What do you mean by “release”?
It’s fair to say that “release” is a slightly controversial word within the physiotherapy world. A surgeon will “release” a muscle by cutting it, and we’re certainly not doing that! So, when we’re talking about “releasing” a muscle, what we mean is that we are encouraging it to relax and switch off a bit, and to stop being quite so hypervigilant.
We have lots of possible ways of doing this, including:
- Joint mobilisation
- Visualisation and relaxation techniques
- Release with awareness
Of these techniques, my favourite is the Release with Awareness, or RWA, which is a phrase coined by the amazing Canadian physiotherapist Diane Lee, whose Integrated Systems Model is a huge influence on Victory’s Health & Performance Pyramid.
What is a release with awareness?
To achieve a RWA, you have to know your anatomy – which muscle you’re treating, where it starts (“the origin”) and where it finishes (“the insertion”).
You start by finding the muscle you want to treat, palpating (applying pressure to) the bit that hurts, and then shortening the muscle passively – bringing the insertion towards the origin, and supporting it there. This allows the painful or tight area to relax a bit. Hold the position and breathe, focusing on letting the muscle go, and allowing it to soften with each breath. As it relaxes, you can gradually lengthen the muscle, taking the insertion away from the origin while maintaining the pressure on the tight/sore area, until eventually you are stretching the muscle.
Once the pressure no longer feels tight or tender, you remove the pressure – and, hey presto, if you poke the muscle again, it won’t be as sore or tender any more.
The idea is that by using your brain to actively relax the tight area as you lengthen it, you teach your central nervous system what relaxation is like; and then it will be easier to relax the same muscle at other times (for example, when you switch on your stabilisers and when you move!)
How do you release your glutes?
In clinic, we’ll probably be using our hands to provide the pressure on the muscle; but at home, an easy way to maintain pressure is by using something like a cork tennis ball.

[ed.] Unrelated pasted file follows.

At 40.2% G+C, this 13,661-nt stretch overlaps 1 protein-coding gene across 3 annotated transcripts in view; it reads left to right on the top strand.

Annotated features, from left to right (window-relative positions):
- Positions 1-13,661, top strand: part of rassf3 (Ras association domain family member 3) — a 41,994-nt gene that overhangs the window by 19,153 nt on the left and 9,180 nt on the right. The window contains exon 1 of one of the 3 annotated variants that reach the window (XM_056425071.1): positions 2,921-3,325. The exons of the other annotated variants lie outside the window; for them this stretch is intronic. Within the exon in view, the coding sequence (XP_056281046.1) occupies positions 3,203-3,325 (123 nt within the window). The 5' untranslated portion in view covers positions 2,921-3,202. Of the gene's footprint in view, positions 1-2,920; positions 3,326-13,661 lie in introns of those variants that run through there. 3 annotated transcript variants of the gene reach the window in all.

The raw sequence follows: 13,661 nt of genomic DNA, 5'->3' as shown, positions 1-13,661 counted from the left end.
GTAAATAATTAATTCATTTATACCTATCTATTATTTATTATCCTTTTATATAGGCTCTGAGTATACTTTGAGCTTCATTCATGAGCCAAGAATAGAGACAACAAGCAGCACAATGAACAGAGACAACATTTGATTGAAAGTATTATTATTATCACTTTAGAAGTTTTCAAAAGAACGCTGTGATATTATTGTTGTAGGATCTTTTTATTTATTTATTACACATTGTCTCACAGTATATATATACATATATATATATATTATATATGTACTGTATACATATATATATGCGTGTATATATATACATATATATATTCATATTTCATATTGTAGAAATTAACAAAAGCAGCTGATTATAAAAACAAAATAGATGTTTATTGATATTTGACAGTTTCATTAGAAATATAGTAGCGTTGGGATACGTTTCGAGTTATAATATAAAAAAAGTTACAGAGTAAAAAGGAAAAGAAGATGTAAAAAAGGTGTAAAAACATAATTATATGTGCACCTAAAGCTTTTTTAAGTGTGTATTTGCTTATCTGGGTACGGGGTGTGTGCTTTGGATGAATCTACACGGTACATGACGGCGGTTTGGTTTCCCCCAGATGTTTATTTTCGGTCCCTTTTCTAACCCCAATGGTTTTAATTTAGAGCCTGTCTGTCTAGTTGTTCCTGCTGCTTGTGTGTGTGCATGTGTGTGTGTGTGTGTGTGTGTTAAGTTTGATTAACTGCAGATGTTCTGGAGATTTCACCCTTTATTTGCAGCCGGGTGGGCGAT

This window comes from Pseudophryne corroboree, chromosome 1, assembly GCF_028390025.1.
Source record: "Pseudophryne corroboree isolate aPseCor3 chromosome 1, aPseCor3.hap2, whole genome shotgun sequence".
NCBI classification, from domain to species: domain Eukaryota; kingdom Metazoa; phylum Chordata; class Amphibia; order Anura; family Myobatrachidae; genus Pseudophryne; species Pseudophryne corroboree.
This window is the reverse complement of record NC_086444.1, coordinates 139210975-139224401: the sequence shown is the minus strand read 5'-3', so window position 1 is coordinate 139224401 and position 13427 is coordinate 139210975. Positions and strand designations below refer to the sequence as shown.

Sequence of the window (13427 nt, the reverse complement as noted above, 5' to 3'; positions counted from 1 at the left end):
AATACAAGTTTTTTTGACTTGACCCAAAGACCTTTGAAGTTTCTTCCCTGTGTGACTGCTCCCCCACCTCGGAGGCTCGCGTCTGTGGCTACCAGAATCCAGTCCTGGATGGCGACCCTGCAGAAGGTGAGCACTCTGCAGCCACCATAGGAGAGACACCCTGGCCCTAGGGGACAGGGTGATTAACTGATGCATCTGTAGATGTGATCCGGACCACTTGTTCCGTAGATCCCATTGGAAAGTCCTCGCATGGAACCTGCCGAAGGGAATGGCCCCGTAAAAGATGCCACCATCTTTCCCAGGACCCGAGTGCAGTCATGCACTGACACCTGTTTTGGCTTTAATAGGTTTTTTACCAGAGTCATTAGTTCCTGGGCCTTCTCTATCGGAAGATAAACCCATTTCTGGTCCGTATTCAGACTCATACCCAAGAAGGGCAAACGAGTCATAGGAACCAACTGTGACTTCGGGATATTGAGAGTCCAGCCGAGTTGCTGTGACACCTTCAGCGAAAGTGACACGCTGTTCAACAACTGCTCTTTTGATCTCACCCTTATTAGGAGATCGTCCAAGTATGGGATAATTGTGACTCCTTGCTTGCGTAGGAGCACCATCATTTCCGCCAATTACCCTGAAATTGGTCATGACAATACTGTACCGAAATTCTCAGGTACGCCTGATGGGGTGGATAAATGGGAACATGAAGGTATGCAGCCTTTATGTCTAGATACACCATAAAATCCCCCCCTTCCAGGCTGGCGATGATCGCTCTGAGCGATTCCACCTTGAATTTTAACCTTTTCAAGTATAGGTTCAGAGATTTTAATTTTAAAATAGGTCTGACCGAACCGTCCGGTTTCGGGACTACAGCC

To RWA the glutes, you lie on your back or on your side, with the ball underneath you, digging into the tight bit of your glute. If it’s tight, you’ll probably feel discomfort; but you shouldn’t feel pain that you can’t relax into. So if you can’t relax – take the pressure off a bit, possibly by putting a towel between you and the ball, or by lying on a softer surface such as your bed, or a yoga mat.
Get to the point where you have some discomfort and tension, then breathe and focus on letting the glutes relax. As the tight part relaxes, stretch it slightly (bend your knee towards you, or twist your leg to the left or right – you’ll know when you feel the stretch!) – and then breathe into the stretch. Once it relaxes again, you’re done – move the ball to another tight spot and do it all again.
Great – what next?
Next? Well, now that you’ve released your prime movers (and the tight parts of any contrary global stabilisers!) – it’s time to start retraining those inhibited stabilisers! And that’ll be the next post.
Want to know more? Over the next few weeks, I’ll be giving you some tips on how to Stabilise and Move to treat your lazy glutes – but if you can’t wait, call us on 0207 175 0150 to book an appointment, or you can go straight to our online course, Pelvic Pain, Pelvic Drivers, which teaches you how to release, stabilise and move your glutes in more detail and with videos.